Saturday, December 31, 2011

Quit Smoking in 2012

As the New Year begins, resolve to make 2012 the year that you quitsmoking. The New Year is a symbol of renewal and can be a time to prepare for new beginnings. It is a time to set goals and make them public so that you can get support and encouragement from friends and family. Many smokers use the New Year's holiday as motivation to quit. For some, this is the first time they've tried to quit; for others, they may have tried before. Regardless, this may be the most important resolution a smoker ever makes.

Local help is available to help you quit for good this year through or by calling 1-800-207-1230.

Other online cessation services and resources are also available:
  • provides free, accurate, evidence-based information and professional assistance to help support the immediate and long-term needs of people trying to quit smoking.
  • provides free, accurate, evidence-based information and professional assistance to help support the immediate and long-term needs of women trying to quit smoking.
  • is a U.S. Department of Defense-sponsored Web site for military personnel and their families.

The National Cancer Institute has launched SmokefreeTXT, a free text message cessation service that provides 24/7 encouragement, advice, and tips to teens trying to quit smoking. For more information:

Once they sign up, teens receive text messages timed according to their selected quit date. Following their quit date, they will continue receiving texts for up to six weeks — a critical piece of the SmokefreeTXT service, as research shows that cessation support continues to be important beyond the first few weeks of quitting. Teens can sign up online at or text QUIT to iQUIT (47848).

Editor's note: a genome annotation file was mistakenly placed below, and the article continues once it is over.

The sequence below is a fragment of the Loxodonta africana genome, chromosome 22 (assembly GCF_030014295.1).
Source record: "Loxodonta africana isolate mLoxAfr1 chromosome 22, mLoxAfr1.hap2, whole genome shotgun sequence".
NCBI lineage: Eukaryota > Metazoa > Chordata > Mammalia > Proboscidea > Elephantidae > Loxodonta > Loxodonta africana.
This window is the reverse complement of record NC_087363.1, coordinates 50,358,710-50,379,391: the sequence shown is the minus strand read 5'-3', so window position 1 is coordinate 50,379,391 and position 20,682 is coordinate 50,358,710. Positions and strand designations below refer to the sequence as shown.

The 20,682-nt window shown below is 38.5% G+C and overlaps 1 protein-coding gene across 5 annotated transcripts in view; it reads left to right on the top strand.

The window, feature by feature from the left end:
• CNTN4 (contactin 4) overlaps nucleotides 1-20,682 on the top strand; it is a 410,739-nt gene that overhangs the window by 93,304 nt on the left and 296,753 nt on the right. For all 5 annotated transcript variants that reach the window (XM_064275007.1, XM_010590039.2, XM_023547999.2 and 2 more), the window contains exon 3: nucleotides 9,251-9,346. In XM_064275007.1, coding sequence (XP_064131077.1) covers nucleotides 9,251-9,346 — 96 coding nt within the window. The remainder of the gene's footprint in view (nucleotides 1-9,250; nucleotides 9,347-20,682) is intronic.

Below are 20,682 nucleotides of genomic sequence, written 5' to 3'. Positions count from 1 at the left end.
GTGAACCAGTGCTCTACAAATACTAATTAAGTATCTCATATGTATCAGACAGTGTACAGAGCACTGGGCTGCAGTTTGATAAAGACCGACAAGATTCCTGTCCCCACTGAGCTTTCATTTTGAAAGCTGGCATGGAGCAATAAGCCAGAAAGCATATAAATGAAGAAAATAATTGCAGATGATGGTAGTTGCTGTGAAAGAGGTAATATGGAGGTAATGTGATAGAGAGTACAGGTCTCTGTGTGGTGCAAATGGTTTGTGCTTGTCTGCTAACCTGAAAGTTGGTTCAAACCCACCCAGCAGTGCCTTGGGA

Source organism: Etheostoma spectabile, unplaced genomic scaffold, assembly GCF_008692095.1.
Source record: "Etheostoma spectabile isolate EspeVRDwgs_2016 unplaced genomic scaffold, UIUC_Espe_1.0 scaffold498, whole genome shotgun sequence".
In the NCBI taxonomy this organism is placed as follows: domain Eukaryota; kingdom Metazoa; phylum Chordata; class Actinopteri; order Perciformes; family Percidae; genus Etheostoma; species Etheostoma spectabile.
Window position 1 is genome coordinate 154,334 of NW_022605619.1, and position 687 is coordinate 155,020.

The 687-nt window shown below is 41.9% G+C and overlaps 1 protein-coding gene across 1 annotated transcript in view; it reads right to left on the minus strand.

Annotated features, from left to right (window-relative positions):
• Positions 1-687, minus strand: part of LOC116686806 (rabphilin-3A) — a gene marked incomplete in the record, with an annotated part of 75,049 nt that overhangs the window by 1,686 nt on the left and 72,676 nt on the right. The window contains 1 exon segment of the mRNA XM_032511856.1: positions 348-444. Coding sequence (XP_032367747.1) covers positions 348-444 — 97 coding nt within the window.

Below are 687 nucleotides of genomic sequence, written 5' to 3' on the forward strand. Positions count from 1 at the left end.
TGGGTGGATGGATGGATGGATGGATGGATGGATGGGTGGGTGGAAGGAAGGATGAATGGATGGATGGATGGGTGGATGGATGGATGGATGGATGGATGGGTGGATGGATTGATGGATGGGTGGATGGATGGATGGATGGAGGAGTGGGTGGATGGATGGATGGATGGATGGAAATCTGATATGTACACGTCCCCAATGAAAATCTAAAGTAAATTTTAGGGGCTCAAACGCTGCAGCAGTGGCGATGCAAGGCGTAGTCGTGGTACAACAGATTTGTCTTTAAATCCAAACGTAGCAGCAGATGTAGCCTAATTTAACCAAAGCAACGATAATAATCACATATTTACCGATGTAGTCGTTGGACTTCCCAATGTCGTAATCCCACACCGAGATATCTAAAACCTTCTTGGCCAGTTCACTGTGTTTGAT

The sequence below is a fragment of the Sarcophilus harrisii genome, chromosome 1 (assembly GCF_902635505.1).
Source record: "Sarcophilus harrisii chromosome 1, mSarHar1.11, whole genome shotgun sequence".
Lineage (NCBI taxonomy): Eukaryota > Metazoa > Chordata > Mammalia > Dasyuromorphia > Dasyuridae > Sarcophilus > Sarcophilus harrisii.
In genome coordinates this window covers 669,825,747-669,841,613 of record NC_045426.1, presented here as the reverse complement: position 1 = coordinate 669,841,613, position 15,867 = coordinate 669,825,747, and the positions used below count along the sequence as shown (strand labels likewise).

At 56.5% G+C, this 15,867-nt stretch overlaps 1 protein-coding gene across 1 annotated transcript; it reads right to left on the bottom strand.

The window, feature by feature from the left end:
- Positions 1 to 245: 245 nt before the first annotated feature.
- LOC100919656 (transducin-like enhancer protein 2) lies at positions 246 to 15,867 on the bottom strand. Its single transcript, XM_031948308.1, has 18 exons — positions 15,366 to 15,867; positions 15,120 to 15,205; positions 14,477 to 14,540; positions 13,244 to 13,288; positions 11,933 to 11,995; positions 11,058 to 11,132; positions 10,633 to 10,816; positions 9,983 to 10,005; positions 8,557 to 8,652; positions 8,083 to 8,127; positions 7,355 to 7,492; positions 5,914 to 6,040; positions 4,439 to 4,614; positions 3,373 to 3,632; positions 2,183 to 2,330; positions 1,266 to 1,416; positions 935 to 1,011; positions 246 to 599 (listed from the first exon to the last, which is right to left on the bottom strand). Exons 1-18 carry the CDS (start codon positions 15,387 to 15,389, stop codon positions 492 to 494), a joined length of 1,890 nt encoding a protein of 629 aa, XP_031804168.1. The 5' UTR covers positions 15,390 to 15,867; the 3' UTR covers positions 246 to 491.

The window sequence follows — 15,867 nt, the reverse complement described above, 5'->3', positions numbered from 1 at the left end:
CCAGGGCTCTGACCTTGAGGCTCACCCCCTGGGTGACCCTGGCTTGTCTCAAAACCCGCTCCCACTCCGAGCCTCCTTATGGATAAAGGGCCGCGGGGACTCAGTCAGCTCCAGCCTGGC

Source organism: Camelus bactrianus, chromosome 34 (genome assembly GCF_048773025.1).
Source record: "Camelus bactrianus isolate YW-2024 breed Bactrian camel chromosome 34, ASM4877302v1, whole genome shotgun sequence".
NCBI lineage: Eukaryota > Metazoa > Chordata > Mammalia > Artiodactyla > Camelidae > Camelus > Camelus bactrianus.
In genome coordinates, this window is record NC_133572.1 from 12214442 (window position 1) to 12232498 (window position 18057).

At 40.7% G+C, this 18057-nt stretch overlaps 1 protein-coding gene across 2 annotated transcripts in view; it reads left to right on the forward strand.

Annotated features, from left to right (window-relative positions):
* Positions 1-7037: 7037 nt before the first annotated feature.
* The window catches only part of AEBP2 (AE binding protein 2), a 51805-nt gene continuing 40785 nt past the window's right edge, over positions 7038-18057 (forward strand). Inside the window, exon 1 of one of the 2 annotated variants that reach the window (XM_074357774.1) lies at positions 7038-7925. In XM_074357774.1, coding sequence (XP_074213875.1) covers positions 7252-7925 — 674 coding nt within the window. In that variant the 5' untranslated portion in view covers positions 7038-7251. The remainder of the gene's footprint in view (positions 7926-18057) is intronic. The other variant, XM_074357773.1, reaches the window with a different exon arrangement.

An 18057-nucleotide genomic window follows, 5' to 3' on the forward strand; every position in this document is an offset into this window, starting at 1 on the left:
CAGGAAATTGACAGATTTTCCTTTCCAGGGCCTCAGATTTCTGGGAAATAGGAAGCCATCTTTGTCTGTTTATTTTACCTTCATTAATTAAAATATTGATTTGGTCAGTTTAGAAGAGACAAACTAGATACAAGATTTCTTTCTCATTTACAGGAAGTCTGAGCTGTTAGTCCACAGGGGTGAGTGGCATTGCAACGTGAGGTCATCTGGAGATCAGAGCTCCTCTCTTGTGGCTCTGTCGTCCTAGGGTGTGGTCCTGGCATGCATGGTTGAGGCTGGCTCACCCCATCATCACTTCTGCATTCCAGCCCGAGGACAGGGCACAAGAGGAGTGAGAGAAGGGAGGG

Thursday, December 29, 2011

Influenza Update 12/29/11

The first laboratory-confirmed case of seasonal flu was reported to Maine CDC on December 23.  Influenza A (2009 H1N1), influenza A (H3), and influenza B are all circulating nationally. For more information, see the Health Alert issued Dec. 27.  
Maine CDC reminds everyone to take everyday preventive measures against the flu:

Weekly updates on flu activity are available online:

Influenza A(H3N2)v

Maine CDC investigated two cases of influenza A(H3N2)v in October. For more information about this investigation, see the Health Alert issued Oct. 19

For current guidance and information from US CDC:
  • Interim guidance for influenza surveillance:
  • Interim guidance on case definitions to be used for investigations of influenza A(H3N2)v virus cases:
  • Interim guidance on specimen collection, processing, and testing for patients with suspect influenza A(H3N2)v virus infection:
  • Prevention strategies for seasonal and influenza A(H3N2) in health care settings:


Maine CDC recommends that Health Care Providers continue vaccinating to protect against influenza this year according to the following guidelines:

Health Care Providers should use state-supplied vaccine for patients in the following circumstances:
  • The patient is a child ages 6 months through 18 years;
  • The patient is pregnant or the partner of a pregnant patient;
  • The patient’s insurance does not cover vaccinations;
  • The patient is uninsured.

Health Care Providers may use state-supplied vaccine for other patients only if:
  • The Health Care Provider has already vaccinated all eligible patients listed above and has excess state-supplied vaccine; and
  • Privately purchased vaccine is not available.

Providers may not charge for state-supplied vaccine. It is reasonable and allowable to charge an administration fee in some circumstances, provided that: